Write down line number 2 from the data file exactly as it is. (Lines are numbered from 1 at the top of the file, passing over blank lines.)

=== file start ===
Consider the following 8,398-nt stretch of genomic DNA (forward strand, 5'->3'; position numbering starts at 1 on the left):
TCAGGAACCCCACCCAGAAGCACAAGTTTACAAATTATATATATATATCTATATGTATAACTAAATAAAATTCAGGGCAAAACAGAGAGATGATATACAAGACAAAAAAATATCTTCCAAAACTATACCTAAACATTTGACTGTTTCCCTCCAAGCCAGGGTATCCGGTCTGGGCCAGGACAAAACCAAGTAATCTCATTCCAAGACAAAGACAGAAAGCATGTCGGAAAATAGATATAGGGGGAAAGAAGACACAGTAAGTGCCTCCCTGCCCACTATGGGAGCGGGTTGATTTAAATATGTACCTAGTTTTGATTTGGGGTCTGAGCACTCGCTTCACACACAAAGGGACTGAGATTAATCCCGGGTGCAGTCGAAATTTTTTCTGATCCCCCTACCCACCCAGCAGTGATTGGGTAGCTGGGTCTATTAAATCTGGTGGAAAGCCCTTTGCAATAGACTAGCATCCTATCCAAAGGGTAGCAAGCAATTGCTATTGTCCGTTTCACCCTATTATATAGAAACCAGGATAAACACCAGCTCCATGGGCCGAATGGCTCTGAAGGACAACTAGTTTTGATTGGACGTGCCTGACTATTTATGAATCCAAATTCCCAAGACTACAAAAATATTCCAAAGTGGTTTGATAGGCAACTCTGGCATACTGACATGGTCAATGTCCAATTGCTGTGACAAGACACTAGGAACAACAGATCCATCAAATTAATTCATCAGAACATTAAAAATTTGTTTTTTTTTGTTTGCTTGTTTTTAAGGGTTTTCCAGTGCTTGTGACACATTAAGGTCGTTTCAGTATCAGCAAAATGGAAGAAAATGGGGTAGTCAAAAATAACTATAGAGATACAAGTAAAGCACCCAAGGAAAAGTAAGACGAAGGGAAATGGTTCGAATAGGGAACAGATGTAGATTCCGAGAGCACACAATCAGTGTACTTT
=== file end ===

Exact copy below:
TCAGGAACCCCACCCAGAAGCACAAGTTTACAAATTATATATATATATCTATATGTATAACTAAATAAAATTCAGGGCAAAACAGAGAGATGATATACAAGACAAAAAAATATCTTCCAAAACTATACCTAAACATTTGACTGTTTCCCTCCAAGCCAGGGTATCCGGTCTGGGCCAGGACAAAACCAAGTAATCTCATTCCAAGACAAAGACAGAAAGCATGTCGGAAAATAGATATAGGGGGAAAGAAGACACAGTAAGTGCCTCCCTGCCCACTATGGGAGCGGGTTGATTTAAATATGTACCTAGTTTTGATTTGGGGTCTGAGCACTCGCTTCACACACAAAGGGACTGAGATTAATCCCGGGTGCAGTCGAAATTTTTTCTGATCCCCCTACCCACCCAGCAGTGATTGGGTAGCTGGGTCTATTAAATCTGGTGGAAAGCCCTTTGCAATAGACTAGCATCCTATCCAAAGGGTAGCAAGCAATTGCTATTGTCCGTTTCACCCTATTATATAGAAACCAGGATAAACACCAGCTCCATGGGCCGAATGGCTCTGAAGGACAACTAGTTTTGATTGGACGTGCCTGACTATTTATGAATCCAAATTCCCAAGACTACAAAAATATTCCAAAGTGGTTTGATAGGCAACTCTGGCATACTGACATGGTCAATGTCCAATTGCTGTGACAAGACACTAGGAACAACAGATCCATCAAATTAATTCATCAGAACATTAAAAATTTGTTTTTTTTTGTTTGCTTGTTTTTAAGGGTTTTCCAGTGCTTGTGACACATTAAGGTCGTTTCAGTATCAGCAAAATGGAAGAAAATGGGGTAGTCAAAAATAACTATAGAGATACAAGTAAAGCACCCAAGGAAAAGTAAGACGAAGGGAAATGGTTCGAATAGGGAACAGATGTAGATTCCGAGAGCACACAATCAGTGTACTTT